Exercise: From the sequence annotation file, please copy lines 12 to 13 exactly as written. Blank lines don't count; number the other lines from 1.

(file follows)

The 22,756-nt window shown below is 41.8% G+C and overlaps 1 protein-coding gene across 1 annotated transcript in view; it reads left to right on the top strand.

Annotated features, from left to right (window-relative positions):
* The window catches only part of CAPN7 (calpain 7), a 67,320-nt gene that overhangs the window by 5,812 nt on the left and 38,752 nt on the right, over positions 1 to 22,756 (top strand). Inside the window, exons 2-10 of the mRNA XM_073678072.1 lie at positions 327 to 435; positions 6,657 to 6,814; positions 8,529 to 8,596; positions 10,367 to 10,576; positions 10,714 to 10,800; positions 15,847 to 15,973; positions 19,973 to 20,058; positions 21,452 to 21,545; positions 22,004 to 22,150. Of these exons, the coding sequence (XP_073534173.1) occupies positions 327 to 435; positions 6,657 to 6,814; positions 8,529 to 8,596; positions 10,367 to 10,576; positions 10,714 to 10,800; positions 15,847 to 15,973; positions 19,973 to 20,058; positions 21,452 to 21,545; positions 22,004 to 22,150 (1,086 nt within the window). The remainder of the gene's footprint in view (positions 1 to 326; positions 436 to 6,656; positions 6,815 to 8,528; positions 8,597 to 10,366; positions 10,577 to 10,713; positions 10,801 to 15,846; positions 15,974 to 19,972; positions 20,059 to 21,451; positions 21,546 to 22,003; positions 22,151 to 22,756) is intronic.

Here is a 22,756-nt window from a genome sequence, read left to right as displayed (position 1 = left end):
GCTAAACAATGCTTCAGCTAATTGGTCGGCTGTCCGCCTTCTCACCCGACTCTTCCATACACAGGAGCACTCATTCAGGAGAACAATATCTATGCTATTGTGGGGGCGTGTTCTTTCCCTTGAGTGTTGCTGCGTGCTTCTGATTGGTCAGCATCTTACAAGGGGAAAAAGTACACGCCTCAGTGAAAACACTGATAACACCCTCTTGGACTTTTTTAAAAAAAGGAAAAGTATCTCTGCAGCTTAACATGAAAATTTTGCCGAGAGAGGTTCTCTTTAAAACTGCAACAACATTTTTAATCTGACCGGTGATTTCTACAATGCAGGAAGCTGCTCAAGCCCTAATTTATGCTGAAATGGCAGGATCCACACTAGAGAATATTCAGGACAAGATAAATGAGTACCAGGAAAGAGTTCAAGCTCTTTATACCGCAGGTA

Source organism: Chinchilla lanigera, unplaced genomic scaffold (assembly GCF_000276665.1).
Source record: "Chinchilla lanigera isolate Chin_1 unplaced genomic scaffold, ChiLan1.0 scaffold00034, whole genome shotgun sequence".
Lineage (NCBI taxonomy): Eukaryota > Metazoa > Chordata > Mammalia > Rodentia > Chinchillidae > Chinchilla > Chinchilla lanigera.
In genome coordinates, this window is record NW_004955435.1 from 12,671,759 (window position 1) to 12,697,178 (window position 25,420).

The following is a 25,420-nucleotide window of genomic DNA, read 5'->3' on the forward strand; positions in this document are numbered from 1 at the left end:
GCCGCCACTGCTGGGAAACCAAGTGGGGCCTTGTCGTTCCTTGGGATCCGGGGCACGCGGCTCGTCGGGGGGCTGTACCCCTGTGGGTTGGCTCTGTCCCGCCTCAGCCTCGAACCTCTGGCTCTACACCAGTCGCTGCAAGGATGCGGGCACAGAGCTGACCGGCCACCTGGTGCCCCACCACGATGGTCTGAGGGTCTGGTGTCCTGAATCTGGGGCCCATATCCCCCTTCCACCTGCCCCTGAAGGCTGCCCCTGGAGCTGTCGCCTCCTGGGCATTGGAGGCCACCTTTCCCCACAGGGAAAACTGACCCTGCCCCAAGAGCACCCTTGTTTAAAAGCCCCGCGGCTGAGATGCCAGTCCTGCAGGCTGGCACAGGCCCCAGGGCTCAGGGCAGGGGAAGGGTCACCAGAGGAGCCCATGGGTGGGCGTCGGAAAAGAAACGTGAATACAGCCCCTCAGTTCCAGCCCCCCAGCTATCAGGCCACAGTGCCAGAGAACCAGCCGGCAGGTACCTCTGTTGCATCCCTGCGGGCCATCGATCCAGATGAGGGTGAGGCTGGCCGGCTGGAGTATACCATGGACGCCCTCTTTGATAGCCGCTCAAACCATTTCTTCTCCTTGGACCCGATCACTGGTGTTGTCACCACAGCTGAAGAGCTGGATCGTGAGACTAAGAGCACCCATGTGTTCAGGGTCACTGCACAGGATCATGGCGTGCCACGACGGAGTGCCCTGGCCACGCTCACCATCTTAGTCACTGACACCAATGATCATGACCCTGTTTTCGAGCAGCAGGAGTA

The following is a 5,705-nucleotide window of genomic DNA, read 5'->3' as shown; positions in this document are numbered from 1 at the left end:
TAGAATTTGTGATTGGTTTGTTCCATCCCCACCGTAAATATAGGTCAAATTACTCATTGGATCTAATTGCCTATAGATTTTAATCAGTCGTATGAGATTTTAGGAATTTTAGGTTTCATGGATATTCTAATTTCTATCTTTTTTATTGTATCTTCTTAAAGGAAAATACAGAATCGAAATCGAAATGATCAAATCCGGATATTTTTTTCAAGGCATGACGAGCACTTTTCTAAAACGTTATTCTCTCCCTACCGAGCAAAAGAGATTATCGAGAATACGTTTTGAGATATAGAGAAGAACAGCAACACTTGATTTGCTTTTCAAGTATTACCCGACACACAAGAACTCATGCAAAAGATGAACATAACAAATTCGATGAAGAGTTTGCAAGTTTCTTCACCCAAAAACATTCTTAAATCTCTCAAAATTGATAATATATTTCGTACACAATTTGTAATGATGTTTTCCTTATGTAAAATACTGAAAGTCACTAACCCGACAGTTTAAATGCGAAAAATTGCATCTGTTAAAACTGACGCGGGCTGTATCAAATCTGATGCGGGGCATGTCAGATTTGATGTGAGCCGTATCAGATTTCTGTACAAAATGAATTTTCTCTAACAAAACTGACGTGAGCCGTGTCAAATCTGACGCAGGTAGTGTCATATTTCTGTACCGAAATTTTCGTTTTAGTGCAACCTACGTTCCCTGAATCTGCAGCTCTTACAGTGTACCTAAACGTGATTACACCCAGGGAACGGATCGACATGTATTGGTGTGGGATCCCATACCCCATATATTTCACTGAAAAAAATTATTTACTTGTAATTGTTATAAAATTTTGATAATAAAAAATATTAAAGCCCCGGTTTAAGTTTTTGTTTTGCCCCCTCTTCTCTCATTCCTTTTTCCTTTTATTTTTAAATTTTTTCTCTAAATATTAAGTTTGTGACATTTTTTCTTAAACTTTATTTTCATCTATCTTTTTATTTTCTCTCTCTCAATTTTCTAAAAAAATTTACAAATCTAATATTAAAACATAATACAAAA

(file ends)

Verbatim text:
The following is a 5,705-nucleotide window of genomic DNA, read 5'->3' as shown; positions in this document are numbered from 1 at the left end:
TAGAATTTGTGATTGGTTTGTTCCATCCCCACCGTAAATATAGGTCAAATTACTCATTGGATCTAATTGCCTATAGATTTTAATCAGTCGTATGAGATTTTAGGAATTTTAGGTTTCATGGATATTCTAATTTCTATCTTTTTTATTGTATCTTCTTAAAGGAAAATACAGAATCGAAATCGAAATGATCAAATCCGGATATTTTTTTCAAGGCATGACGAGCACTTTTCTAAAACGTTATTCTCTCCCTACCGAGCAAAAGAGATTATCGAGAATACGTTTTGAGATATAGAGAAGAACAGCAACACTTGATTTGCTTTTCAAGTATTACCCGACACACAAGAACTCATGCAAAAGATGAACATAACAAATTCGATGAAGAGTTTGCAAGTTTCTTCACCCAAAAACATTCTTAAATCTCTCAAAATTGATAATATATTTCGTACACAATTTGTAATGATGTTTTCCTTATGTAAAATACTGAAAGTCACTAACCCGACAGTTTAAATGCGAAAAATTGCATCTGTTAAAACTGACGCGGGCTGTATCAAATCTGATGCGGGGCATGTCAGATTTGATGTGAGCCGTATCAGATTTCTGTACAAAATGAATTTTCTCTAACAAAACTGACGTGAGCCGTGTCAAATCTGACGCAGGTAGTGTCATATTTCTGTACCGAAATTTTCGTTTTAGTGCAACCTACGTTCCCTGAATCTGCAGCTCTTACAGTGTACCTAAACGTGATTACACCCAGGGAACGGATCGACATGTATTGGTGTGGGATCCCATACCCCATATATTTCACTGAAAAAAATTATTTACTTGTAATTGTTATAAAATTTTGATAATAAAAAATATTAAAGCCCCGGTTTAAGTTTTTGTTTTGCCCCCTCTTCTCTCATTCCTTTTTCCTTTTATTTTTAAATTTTTTCTCTAAATATTAAGTTTGTGACATTTTTTCTTAAACTTTATTTTCATCTATCTTTTTATTTTCTCTCTCTCAATTTTCTAAAAAAATTTACAAATCTAATATTAAAACATAATACAAAA